TAG Program Ends. The Transaction Account Guarantee (TAG) program which provided unlimited deposit insurance coverage on most non-interest bearing transaction accounts expired on December 31, 2012. The FDIC originated this unlimited coverage as a temporary rule in the wake of the 2008 financial crisis. It was later codified in the Dodd Frank Act with a sunset date of December 31, 2012. Despite some congressional efforts to extend TAG, 2012 passed without this program being extended. This leaves businesses and government customers uninsured for non-interest bearing demand deposit accounts above $250,000.
PRACTICE TIP: To mitigate against losing these deposits, banks should encourage customers to shift these uninsured deposits into repurchase agreements or to invest the funds through CDARS.
Recent Illinois Legislation
As 2013 begins, a handful of important new laws affecting banking in Illinois go into effect. A brief summary:
PRACTICE TIP: In anticipation of this change, begin now to use the name that appears on an individual's driver's license.
PRACTICE TIP: Exercise caution when making a loan to a military serviceman and be aware, generally, of these rights.
PRACTICE TIP: Trust portfolios should be reviewed and "decanting" of irrevocable trusts considered as appropriate.
PRACTICE TIP: This change in the law should result in grantors/settlors increasing their use of "Trust Advisors" without increasing their fiduciaries risk.
PRACTICE TIP: Should facilitate a Bank's due diligence in complying with Section 19 of the Federal Deposit Insurance Act (See below).
PRACTICE TIP: It is still advisable to describe the note in a mortgage as follows: "Promissory Note dated _____ in the principal amount of $______, with interest, maturing on _____."
PRACTICE TIP: If your bank issues derivatives, you may want to review the interpretive letter on IDFPR's website. In such letter, IDFPR states that Section 5(11) of IBA incorporates derivative transactions in the context of lending limits with cross reference to, and incorporation of, applicable provision of federal law. By this means, IDFPR concludes that state banks are able to continue to engage in derivative transactions.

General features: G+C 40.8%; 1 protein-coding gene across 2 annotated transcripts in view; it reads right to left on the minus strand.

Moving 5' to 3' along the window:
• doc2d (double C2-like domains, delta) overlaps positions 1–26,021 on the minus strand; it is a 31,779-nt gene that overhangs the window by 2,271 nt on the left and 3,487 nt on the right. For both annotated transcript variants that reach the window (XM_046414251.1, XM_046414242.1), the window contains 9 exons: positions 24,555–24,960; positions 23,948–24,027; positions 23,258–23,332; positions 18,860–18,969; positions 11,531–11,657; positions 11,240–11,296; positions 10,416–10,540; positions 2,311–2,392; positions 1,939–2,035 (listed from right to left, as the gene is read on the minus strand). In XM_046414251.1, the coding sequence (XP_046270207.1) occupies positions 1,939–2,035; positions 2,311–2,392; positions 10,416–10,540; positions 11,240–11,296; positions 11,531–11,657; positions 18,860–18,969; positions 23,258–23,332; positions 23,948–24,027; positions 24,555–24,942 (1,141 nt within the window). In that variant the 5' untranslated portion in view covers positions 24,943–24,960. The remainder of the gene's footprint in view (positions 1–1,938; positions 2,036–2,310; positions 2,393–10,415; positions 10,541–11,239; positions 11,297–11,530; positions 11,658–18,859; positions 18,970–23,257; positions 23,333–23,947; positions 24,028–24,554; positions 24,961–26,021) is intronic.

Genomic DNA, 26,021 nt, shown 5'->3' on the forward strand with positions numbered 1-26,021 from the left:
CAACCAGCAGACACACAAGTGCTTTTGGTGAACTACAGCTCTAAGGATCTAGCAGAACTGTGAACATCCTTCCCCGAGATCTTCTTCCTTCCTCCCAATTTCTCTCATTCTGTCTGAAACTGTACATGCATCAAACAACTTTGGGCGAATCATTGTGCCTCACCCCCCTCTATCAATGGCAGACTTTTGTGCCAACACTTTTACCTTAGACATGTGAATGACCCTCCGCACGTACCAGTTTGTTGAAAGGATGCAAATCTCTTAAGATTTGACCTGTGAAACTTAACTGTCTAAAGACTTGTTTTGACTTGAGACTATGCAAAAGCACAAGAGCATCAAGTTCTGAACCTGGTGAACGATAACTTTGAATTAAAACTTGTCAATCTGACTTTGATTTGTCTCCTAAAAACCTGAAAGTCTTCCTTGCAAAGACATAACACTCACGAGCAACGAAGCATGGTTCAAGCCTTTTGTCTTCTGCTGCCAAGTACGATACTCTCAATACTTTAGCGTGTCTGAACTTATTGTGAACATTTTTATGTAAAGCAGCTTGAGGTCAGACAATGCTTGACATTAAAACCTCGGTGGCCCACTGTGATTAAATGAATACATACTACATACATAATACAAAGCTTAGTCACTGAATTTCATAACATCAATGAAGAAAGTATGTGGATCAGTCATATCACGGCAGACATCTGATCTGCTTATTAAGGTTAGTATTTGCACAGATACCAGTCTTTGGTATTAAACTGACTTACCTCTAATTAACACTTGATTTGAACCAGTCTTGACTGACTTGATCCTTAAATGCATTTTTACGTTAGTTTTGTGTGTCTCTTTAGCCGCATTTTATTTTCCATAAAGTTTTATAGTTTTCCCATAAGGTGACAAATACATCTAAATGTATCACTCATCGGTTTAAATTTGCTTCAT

Interesting Recent Case(s)
PRATICE TIP: When you terminate a UCC, make sure you mean it. There is no going back. In short, you're SOL.
A person found guilty of knowingly violating Section 19 of the Federal Deposit Insurance Act, which prohibits a financial institution from hiring, without the prior written consent of the FDIC, any person convicted of any criminal offense involving dishonesty, breach of trust or money laundering can be sentenced to up to 30 years in jail. Even scarier, the law covers even hiring a consultant.
A financially savvy but busy businessman walks by a bank that offers "24 hour banking". He does not go in - he doesn't have that much time.
PRACTICE TIP: Remember not all banking services appeal to all potential customers.
The foregoing is not intended to be legal advice, but rather, to provide accurate information regarding banking law and regulatory matters. For more information regarding any of the foregoing items, please contact any member of our banking practice group: Dennis W. Gorman (email@example.com), William G. Keller, Jr. (firstname.lastname@example.org), James A. Rapp (email@example.com), William M. McCleery, Jr. (firstname.lastname@example.org), Ted M. Niemann (email@example.com), Michael A. Bickhaus (firstname.lastname@example.org) or Andrew K. Cashman (email@example.com), at (217) 223-3030 or visit us on the web at www.srnm.com. We invite and welcome all questions and comments.